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E. D. Vickers, H. von Gersdorff; Light-Evoked Short-Term Synaptic Plasticity in the Inner Retina. Invest. Ophthalmol. Vis. Sci. 2009;50(13):5179.
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Synapses in the inner-plexiform layer (IPL) of the retina can undergo short-term plasticity (STP) over timescales ranging from hundreds of milliseconds to seconds. We have combined in vitro, whole-cell recordings from goldfish isolated (axon-cut) Mb (ON, mixed-input) bipolar cell presynaptic terminals with full-field, paired-pulse light stimulation. This combination of techniques has allowed us to quantify STP of ON and OFF lateral inhibitory synaptic inputs from amacrine cells onto the Mb terminal.
Retinal slices were prepared from goldfish (Carassius Auratus). Slice preparation was done at room temperature under dim red light following 1-2 hr dark adaptation. Whole-cell patch-clamp recordings were performed with an EPC-9 amplifier and Pulse Software. Full-field illumination of the recording chamber was provided by a white (broad-spectrum) LED positioned 3 cm from the sample and controlled through the EPC-9. Light-evoked IPSCs were quantified as peak amplitude and total charge transfer, and paired-pulse ratio (PPR) was computed as the ratio of the responses to each of the paired light pulses.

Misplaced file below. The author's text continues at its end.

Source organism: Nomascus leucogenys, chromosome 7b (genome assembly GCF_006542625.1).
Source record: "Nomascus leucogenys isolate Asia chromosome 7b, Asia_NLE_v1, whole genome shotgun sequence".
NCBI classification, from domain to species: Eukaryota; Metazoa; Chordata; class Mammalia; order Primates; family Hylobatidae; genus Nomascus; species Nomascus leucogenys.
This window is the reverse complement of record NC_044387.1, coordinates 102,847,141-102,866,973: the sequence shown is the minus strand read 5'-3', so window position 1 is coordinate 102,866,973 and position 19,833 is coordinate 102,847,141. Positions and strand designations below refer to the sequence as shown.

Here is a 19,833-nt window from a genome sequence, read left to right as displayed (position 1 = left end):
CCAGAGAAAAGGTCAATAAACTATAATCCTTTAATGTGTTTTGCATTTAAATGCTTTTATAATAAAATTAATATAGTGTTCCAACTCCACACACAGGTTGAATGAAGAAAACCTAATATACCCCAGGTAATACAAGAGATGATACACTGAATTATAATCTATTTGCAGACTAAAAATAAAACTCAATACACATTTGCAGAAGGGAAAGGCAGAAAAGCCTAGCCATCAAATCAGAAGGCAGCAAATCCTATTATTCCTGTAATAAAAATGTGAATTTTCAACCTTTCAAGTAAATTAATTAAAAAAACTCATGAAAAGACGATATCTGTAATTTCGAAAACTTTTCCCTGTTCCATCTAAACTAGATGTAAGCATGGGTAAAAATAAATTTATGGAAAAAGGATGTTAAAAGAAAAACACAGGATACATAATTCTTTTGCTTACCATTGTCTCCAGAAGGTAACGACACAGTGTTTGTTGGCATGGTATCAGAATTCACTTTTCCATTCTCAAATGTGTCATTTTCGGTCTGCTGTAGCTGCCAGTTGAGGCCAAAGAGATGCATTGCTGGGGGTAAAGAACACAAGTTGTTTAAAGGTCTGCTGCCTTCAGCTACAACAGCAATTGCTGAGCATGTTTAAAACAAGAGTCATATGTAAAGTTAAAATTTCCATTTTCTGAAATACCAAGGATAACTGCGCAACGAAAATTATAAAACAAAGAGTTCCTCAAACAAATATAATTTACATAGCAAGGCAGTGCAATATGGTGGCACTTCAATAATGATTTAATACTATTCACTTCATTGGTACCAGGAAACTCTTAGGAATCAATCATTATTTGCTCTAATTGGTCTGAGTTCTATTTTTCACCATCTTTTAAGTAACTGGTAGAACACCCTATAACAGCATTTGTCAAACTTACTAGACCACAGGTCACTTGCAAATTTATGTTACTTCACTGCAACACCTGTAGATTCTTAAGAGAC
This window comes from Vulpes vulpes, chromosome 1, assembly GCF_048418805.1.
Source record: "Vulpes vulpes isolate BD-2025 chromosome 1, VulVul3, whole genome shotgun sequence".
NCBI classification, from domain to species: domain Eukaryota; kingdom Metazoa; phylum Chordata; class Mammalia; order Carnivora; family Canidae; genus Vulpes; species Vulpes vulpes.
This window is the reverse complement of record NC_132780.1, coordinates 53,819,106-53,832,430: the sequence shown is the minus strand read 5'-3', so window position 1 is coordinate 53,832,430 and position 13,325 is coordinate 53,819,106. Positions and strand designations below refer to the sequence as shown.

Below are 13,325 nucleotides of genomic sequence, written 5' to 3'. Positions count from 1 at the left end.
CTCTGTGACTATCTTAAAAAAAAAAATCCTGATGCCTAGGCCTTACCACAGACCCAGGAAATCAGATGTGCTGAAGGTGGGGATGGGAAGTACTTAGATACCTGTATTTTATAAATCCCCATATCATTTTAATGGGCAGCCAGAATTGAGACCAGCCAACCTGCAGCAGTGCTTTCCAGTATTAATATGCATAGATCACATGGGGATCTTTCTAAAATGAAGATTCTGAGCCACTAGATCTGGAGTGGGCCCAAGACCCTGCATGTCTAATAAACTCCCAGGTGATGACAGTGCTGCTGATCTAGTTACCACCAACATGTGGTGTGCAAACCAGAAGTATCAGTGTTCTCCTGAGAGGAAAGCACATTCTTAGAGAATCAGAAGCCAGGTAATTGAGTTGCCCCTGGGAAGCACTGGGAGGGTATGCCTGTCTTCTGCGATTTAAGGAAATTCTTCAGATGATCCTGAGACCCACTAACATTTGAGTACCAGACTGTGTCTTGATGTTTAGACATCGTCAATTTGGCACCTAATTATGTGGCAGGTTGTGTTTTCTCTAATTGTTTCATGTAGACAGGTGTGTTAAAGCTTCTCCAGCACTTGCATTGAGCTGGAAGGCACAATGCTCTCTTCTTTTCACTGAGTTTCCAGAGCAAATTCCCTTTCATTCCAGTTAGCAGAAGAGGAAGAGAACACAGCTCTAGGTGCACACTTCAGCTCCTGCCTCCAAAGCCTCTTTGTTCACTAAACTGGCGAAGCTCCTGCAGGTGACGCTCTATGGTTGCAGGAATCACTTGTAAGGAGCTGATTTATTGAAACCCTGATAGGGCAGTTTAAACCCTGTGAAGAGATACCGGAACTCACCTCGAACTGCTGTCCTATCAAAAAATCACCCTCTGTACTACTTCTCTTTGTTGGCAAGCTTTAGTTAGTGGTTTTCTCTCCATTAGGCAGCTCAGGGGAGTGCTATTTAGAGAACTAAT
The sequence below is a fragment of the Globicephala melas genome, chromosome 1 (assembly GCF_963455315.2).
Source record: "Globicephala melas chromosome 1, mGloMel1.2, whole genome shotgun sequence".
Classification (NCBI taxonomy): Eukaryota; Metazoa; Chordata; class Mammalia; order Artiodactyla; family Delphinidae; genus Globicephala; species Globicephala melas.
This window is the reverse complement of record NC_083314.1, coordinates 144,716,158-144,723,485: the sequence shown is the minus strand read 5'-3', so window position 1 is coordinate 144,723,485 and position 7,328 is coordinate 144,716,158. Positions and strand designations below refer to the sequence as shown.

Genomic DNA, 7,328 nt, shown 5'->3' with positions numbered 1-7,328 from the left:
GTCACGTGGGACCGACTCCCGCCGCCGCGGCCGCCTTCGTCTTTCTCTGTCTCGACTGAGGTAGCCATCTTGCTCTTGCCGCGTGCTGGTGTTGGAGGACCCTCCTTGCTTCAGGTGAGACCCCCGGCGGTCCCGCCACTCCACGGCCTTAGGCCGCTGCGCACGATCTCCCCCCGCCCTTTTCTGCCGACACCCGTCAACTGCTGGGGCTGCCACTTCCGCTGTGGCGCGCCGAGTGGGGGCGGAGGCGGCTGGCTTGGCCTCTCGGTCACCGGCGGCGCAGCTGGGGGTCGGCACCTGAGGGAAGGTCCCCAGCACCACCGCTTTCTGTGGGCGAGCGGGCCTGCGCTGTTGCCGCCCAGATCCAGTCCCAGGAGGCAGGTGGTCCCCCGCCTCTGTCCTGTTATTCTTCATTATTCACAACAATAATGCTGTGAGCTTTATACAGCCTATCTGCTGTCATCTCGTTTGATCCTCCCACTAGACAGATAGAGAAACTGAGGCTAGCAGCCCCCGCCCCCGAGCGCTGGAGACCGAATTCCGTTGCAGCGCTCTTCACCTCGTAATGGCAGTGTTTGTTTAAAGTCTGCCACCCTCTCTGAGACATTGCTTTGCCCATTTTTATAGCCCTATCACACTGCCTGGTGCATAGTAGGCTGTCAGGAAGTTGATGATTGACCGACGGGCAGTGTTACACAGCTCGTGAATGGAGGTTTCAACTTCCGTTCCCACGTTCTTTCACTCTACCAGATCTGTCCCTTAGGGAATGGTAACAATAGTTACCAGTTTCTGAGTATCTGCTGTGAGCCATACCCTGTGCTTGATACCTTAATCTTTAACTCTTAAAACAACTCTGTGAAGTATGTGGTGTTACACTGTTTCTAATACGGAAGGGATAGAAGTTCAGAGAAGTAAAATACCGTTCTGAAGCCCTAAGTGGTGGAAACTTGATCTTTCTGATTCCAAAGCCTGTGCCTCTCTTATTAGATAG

Preliminary studies found STP in response to paired, 100ms duration light pulses over intervals ranging from 200ms to 2000ms. Depression of light-evoked lateral inhibition was observed for intervals <500ms, and facilitation was observed for intervals >500ms. In order to separate the ON and OFF components of the light-response, we then tested longer, 400ms duration light pulses. The ON and OFF components of light-evoked lateral inhibition both showed depression at short intervals (300ms) and facilitation at long intervals (1900ms). The OFF component also showed facilitation at intermediate intervals (700, 1100, 1500ms).
Light-evoked lateral inhibition arriving at the Mb terminal can be separated into ON and OFF components. The ON and OFF components exhibit both depression and facilitation over distinct timescales. These STP in light-evoked inhibition arriving at the Mb terminal will exert direct, dynamic control of glutamate release from the Mb ribbon synapse onto post-synaptic, ON ganglion cells. This rapid modulation of synaptic transmission is a novel mechanism for dynamic, spatiotemporal filtering of visual stimuli in the IPL.
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